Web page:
Shayla Duval of Toronto’s Malabar Limited costume shop says that while there are certain standbys—the store sells a thousand sets of vampire fangs every October—every year there’s a wildly popular pop-culture look. “[In 2011], we sold out of black tutus, more than 150 of them, because everyone wanted to be Black Swan. The year before, everyone wanted to be Justin Bieber.”

Michael Myers Halloween mask

Photo: Willrow Hood/Shutterstock

8. How to scare everyone

Looking for a quick scare? Put on 1978’s Halloween, the slasher flick that launched a genre and Jamie Lee Curtis’s career. If the mask worn by psychotic villain Michael Myers looks familiar, it’s because the low-budget film used a mask from William Shatner’s days as Captain Kirk, painted white.

9. How to carve a pumpkin

  • Pick a pattern before buying a pumpkin so you’ll get the right shape.
  • Cut a hole in the top of the pumpkin big enough to allow you to easily clean out the inside, and keep the top to use as a lid.
  • Remove the pulp by scraping away the insides of the pumpkin until the sides are no more than an inch thick.
  • Use a dry-erase marker to draw on your pattern and follow the lines with a sharp paring knife.
  • Wash, dry and then roast the cleaned-out pumpkin seeds with olive oil for a snack.

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Pumpkin carving preparation

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10. Carve carefully

Tom Nardone, the author of three books on the art of extreme pumpkin carving, recommends using a drywall saw, found at most hardware stores, when removing the top of your jack-o’-lantern. “The stem area is the hardest part of the pumpkin, and using a kitchen knife can be dangerous.”11 / 13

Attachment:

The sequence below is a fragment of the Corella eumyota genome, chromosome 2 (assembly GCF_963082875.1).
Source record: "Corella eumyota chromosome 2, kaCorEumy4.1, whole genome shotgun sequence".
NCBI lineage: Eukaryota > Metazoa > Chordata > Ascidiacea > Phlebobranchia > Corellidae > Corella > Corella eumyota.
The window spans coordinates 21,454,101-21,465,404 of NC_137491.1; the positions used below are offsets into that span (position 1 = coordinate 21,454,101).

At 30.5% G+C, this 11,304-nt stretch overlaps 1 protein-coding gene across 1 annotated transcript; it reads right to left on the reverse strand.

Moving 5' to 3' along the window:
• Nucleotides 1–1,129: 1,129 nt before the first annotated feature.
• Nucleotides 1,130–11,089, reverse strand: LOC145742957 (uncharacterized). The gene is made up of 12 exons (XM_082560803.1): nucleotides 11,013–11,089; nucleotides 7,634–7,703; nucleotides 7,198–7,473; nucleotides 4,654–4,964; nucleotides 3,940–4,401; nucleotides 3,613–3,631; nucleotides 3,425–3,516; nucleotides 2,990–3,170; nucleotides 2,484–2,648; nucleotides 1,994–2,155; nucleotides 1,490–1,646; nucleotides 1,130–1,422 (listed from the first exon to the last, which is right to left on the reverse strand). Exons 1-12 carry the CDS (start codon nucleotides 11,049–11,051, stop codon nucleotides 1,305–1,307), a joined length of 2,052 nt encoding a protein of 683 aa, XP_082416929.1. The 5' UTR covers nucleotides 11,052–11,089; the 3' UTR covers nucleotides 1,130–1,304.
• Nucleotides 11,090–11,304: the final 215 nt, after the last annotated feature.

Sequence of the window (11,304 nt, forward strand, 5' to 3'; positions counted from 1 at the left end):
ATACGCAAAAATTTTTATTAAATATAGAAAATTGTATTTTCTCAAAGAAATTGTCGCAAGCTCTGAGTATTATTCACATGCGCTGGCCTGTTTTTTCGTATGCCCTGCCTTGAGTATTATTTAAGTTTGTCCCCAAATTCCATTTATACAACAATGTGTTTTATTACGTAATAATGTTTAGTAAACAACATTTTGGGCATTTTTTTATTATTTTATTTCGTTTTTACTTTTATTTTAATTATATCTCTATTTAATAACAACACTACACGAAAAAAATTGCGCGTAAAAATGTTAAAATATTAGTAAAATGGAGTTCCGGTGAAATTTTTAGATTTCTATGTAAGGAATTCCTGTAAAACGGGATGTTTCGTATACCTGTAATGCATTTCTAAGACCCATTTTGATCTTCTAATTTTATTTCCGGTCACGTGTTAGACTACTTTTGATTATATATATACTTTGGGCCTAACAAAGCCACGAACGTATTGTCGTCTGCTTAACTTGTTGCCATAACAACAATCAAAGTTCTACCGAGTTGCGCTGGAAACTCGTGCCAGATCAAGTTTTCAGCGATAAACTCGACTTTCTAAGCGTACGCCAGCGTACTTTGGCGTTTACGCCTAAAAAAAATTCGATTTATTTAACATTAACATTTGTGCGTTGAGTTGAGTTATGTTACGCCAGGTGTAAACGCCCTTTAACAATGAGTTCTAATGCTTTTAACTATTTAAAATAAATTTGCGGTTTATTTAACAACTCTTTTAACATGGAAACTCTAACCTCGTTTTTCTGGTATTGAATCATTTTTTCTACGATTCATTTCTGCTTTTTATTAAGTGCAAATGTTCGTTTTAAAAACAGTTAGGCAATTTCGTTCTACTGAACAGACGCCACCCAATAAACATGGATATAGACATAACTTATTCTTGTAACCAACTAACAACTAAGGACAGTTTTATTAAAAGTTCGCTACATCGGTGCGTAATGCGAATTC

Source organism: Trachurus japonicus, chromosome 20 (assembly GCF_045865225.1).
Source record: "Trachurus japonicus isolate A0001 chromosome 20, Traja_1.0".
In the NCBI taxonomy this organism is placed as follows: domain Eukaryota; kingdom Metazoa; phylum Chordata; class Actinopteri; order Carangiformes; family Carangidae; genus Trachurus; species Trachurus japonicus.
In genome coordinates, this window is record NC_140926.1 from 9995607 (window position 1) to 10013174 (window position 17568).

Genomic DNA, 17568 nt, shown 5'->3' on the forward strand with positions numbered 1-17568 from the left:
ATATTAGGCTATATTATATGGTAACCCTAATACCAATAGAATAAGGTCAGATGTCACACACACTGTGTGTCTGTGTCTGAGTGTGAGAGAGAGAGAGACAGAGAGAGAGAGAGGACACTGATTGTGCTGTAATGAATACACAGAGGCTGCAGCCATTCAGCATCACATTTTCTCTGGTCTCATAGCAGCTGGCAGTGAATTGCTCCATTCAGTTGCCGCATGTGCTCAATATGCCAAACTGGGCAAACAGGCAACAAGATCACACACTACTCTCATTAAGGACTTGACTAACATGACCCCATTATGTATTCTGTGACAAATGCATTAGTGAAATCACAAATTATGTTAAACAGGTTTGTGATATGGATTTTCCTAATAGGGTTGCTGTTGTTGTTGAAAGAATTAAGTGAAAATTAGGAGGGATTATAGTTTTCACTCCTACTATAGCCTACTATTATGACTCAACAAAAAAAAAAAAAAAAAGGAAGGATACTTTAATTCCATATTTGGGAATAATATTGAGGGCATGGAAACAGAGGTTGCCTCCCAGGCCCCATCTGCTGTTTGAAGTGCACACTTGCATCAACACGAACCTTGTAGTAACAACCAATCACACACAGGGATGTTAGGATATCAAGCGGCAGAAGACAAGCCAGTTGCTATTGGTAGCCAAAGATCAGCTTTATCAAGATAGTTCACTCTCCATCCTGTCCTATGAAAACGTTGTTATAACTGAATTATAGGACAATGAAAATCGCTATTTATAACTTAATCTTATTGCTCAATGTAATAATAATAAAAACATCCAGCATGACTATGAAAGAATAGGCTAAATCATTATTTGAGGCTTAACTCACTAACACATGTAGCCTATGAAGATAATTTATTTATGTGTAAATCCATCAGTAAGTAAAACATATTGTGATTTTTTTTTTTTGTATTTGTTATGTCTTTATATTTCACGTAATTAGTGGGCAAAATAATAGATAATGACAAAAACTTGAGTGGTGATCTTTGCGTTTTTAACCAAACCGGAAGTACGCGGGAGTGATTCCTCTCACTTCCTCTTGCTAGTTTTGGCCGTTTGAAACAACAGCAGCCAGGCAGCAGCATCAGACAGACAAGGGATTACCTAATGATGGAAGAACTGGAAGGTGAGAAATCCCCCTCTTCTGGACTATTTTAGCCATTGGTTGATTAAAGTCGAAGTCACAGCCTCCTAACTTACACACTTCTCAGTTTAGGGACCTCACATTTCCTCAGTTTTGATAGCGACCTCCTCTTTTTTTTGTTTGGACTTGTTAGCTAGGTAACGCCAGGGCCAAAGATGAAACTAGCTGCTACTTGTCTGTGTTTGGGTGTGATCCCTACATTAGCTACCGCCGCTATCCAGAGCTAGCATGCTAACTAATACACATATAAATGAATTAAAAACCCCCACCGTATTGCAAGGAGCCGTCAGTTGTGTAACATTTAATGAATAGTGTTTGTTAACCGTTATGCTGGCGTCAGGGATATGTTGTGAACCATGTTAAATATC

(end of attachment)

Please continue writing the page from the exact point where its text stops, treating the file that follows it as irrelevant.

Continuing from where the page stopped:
Haunted Fairmont hotel

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11. Canadian places sure to give you the creeps

  • Axe Point, N.W.T.
  • Hitchcock Bay, Sask.
  • Ghost Pine Creek, Alta.
  • Bone Creek, Sask.
  • Bloodvein, Man.
  • Goblin Bay, Ont
  • L’Île-aux-Fantômes, Que.
  • Dead Creek, N.B.
  • Deadman’s Bay, N.L.
  • Coffin Cove, N.L.
  • Dead  Creek, N.B.
  • Devils Island, N.S.

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Pumpkins in the snow

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12. Suit up!

If you live in Canada, you already know the cardinal rule of choosing a Halloween costume-size up! Snowsuit-clad trick-or-treaters across the Maritimes had to fetch their candy in winter conditions in 2011, after a storm hit the East Coast with high winds and truckloads of snow.13 / 13

David Bowie on car

Photo: 360b/Shutterstock

13. Most popular costumes

1983: Princess Leia from Star Wars, Michael Jackson, David Bowie

1993: Snoop Dogg, Robin Hood, Steven Tyler of Aerosmith

2003: Jack Sparrow from the Pirates of the Caribbean film series, Neo from The Matrix franchise, Arnold Schwarzenegger

2013: The Great Gatsby flappers, Rob Ford, Game of Thrones characters

Thank you for reading 🙂